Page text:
Key committee approves $1.5M for Hawaii exchange
HONOLULU — A key committee in the Hawaii Legislature approved a proposal to give $1.5 million to the state’s troubled health exchange, but the funding amount was well below the $4.7 million that officials from the Hawaii Health Connector had recently asked for.
Tom Matsuda, who leads the Hawaii Health Connector, said the exchange will survive. But he did not have an immediate answer to how it would reduce spending to that level.
“We just heard this decision, so we have to do some planning,” Matsuda said after the hearing. “Ultimately, it’s the board’s decision.”
Sen. Rosalyn Baker, chairwoman on the Senate side of the conference committee that advanced the bill, said the amount was not what she was hoping for, but the Legislature is dealing with a budget crunch and has a lot of programs to fund.
“I think we’ve got a very good bill,” Baker said. “I’m disappointed that we don’t have more money in it. I think it means we’re going to have to come back, because you can only squeeze so much blood out of a turnip.”
The $1.5 million still has to be approved by the full House and Senate. It would help the Connector fund its operations for six months starting next January. Matsuda had projected that the Connector would have a $4.7 million deficit during those six months, after the timeline to spend federal funds expired. The budget shortfall in 2016 was estimated to be $8.9 million, Matsuda recently told the Legislature.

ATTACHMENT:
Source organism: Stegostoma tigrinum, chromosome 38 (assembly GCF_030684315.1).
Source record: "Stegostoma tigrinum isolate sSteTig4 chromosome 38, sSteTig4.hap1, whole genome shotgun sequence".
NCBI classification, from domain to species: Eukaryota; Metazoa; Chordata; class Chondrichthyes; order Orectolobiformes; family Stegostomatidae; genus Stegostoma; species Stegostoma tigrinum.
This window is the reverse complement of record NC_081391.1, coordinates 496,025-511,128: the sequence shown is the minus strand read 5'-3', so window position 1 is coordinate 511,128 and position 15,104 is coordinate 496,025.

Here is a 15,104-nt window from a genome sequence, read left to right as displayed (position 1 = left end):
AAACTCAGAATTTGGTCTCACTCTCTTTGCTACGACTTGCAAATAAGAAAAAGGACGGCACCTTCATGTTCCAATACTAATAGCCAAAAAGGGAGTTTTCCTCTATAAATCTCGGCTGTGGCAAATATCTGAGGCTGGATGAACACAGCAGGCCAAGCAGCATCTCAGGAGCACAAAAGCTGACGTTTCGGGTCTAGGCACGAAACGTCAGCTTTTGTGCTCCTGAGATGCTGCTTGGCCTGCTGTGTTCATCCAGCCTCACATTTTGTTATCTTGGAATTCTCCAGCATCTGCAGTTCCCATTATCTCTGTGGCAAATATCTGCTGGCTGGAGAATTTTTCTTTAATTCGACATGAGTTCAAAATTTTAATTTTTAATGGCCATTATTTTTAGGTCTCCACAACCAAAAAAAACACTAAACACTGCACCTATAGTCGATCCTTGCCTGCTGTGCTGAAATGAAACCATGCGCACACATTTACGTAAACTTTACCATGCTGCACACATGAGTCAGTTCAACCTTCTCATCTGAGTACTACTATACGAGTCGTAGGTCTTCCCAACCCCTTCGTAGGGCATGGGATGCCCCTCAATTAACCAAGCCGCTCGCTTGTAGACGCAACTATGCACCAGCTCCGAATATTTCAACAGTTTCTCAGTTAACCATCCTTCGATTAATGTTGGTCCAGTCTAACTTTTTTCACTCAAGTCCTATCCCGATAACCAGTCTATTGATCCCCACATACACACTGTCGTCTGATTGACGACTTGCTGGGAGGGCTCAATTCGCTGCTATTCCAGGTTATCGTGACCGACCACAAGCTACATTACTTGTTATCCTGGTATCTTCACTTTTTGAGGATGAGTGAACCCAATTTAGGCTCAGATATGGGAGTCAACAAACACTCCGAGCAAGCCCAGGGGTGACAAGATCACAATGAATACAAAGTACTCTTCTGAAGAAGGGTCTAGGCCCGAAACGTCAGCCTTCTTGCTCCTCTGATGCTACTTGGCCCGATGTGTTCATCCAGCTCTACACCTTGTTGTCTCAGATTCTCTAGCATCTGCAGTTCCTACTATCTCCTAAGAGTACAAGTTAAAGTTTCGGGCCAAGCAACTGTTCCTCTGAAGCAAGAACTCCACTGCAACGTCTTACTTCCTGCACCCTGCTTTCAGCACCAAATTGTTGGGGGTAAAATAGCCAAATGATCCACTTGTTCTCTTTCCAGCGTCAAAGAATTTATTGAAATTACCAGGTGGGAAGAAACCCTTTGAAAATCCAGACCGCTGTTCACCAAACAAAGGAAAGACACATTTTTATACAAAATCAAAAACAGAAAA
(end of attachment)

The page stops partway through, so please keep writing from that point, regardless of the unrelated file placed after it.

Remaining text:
The Connector will work with its contractors to try to reduce some of its expenses, Baker said.
“It’s a good thing they don’t need the money until January, because the Legislature will be sitting again and if things change, they will be able to address it then,” Baker said.
House members had previously proposed charging a fee to all insurers to prop up the exchange, but that proposal died, leaving lawmakers with the option of spending money out of the general fund.
“There was no political support for any fee,” said Rep. Angus McKelvey, co-chairman of the conference committee.
A draft of the bill distributed to lawmakers Friday morning and obtained by The Associated Press shows that as recently as this morning, the funding level was set to go as high as $3.7 million.
McKelvey said the funding amount was reduced because he was pushing for a reduced spending, and focusing on cuts to the Connector’s outreach budget.
Lawmakers also are working to increase oversight of the organization, which was awarded more than $200 million in federal grants, but signed up only about 8,000 people in its first six months. The bill calls for a legislative oversight committee that would review an annual sustainability plan from the Connector.
Under the proposal, the board of directors of the Connector would be changed gradually so that eventually, there would be no insurance companies on the board.
Members of the House wanted to replace the board of directors entirely. But Connector board members said in legislative hearings that wiping out the board would make it difficult to continue their work.
Senators suggested phasing in board changes gradually, so that institutional knowledge wasn’t totally lost, McKelvey said. “They didn’t want the board to be wiped out overnight,” he said.
The bill will likely be voted on next week by the full House and Senate.